Conclusion: Oral treatment of acute bronchitis with thyme-ivy combination for about 11 days was superior to placebo in terms of efficacy. The treatment was safe and well tolerated.

I perused the abstract, and I couldn't see anything obviously wrong with this approach. They include Thyme in the mix which may or may not be relevant. The journal in which it is published is fairly low impact.

Finally, I discovered Systematic Review of Clinical Trials Assessing the Effectiveness of Ivy Leaf (Hedera Helix) for Acute Upper Respiratory Tract Infections, Evidence-Based Complementary and Alternative Medicine, Volume 2011 (2011), Article ID 382789, doi:10.1155/2011/382789 Review Article.

They reached a similar conclusion to me (with far more rigour!):

Although many studies conclude that ivy extracts are effective to reduce symptoms of acute URTIs, their effectiveness is not established beyond reasonable doubt. The studies reviewed show serious methodological flaws and lack placebo controls. Therefore their findings must be interpreted with due caution. For a combination of ivy and thyme, effectiveness has been demonstrated in one RCT, however these findings need to be confirmed.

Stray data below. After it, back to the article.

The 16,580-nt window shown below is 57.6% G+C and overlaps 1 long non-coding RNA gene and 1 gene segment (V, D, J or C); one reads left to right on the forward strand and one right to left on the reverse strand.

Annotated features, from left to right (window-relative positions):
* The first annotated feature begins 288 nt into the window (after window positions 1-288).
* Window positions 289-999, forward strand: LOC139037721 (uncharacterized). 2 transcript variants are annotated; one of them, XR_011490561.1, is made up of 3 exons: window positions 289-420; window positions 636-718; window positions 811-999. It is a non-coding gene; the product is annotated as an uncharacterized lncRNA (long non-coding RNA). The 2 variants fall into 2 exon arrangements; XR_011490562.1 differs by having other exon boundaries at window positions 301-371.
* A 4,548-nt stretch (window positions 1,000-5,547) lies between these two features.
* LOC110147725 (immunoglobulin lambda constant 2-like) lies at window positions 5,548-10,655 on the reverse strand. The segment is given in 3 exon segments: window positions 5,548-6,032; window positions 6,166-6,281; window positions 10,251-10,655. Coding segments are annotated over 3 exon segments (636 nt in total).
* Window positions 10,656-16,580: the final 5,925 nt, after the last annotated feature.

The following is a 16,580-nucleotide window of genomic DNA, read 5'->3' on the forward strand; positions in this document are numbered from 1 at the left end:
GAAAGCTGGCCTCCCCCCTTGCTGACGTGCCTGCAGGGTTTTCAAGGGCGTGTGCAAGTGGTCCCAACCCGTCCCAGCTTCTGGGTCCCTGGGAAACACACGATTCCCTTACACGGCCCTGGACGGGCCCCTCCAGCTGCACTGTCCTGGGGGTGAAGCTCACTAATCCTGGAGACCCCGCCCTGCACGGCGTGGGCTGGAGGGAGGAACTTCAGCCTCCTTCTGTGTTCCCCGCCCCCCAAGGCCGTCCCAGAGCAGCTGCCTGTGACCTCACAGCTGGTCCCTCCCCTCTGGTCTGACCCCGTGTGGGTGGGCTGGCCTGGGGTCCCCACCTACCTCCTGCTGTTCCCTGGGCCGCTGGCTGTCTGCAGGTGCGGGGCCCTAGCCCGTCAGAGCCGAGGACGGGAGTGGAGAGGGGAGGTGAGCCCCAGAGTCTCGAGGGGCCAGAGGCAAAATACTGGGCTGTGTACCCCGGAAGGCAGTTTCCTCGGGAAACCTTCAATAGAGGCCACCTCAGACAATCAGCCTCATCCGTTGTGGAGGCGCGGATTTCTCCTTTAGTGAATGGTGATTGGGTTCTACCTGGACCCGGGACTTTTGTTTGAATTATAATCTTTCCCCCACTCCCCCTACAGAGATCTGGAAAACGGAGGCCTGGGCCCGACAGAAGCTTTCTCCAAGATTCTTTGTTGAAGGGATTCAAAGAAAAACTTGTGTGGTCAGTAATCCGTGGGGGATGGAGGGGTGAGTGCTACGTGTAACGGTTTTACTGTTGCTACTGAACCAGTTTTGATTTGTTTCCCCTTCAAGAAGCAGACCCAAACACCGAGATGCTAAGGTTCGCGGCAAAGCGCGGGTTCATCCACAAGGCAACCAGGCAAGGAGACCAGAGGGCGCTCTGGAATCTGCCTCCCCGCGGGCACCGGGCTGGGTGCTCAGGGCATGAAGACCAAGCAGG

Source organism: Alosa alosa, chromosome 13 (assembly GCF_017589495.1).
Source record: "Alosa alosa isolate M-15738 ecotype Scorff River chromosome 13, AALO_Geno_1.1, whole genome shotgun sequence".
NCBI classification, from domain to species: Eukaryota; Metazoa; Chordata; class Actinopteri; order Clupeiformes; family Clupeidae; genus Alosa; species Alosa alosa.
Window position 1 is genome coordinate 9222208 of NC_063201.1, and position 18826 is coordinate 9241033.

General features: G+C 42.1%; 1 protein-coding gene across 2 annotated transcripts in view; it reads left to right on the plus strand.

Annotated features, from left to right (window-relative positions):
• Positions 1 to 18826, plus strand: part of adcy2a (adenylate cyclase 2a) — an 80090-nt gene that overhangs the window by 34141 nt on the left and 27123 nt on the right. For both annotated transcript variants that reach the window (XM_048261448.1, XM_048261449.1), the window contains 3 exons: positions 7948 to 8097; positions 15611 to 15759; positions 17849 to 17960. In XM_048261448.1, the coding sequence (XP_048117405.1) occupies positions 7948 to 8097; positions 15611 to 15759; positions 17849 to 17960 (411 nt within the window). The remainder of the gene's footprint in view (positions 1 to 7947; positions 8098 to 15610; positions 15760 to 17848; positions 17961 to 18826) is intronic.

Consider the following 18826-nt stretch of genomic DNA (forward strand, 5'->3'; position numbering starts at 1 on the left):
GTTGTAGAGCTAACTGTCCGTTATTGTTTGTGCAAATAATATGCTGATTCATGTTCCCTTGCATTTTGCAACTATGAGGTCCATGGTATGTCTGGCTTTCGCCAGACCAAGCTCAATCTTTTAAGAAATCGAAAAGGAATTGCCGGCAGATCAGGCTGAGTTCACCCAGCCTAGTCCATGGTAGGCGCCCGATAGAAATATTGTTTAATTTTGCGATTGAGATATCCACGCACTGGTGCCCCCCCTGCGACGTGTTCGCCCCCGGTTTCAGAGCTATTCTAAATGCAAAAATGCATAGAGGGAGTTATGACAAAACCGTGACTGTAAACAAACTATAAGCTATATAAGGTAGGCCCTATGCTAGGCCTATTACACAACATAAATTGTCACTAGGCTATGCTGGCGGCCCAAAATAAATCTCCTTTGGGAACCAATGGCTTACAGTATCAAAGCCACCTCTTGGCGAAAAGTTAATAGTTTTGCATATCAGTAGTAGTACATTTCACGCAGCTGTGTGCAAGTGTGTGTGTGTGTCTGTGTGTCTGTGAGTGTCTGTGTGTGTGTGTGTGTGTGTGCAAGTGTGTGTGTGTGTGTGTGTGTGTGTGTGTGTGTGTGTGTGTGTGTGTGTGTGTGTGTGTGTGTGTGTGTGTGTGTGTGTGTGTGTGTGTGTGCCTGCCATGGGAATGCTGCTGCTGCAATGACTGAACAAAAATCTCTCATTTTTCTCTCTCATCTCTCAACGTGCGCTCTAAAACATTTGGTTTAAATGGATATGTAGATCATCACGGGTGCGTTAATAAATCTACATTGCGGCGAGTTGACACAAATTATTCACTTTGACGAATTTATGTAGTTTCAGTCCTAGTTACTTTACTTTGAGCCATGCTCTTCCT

They do go on to suggest that the other popular cough medicines are also not evidence-based, and the alternative of prescribing antibiotics for uncomplicated Upper Respiratory Tract Infections (URTI) is undesirable.

That raises an interesting ethical point: if you have a culture amongst patients that demands from doctors that medicines be prescribed, is it ethically acceptable for a busy doctor to prescribe a possibly ineffective treatment that is well-tolerated, rather than to prescribe antibiotics or to spend the time educating them on self-limiting ailments?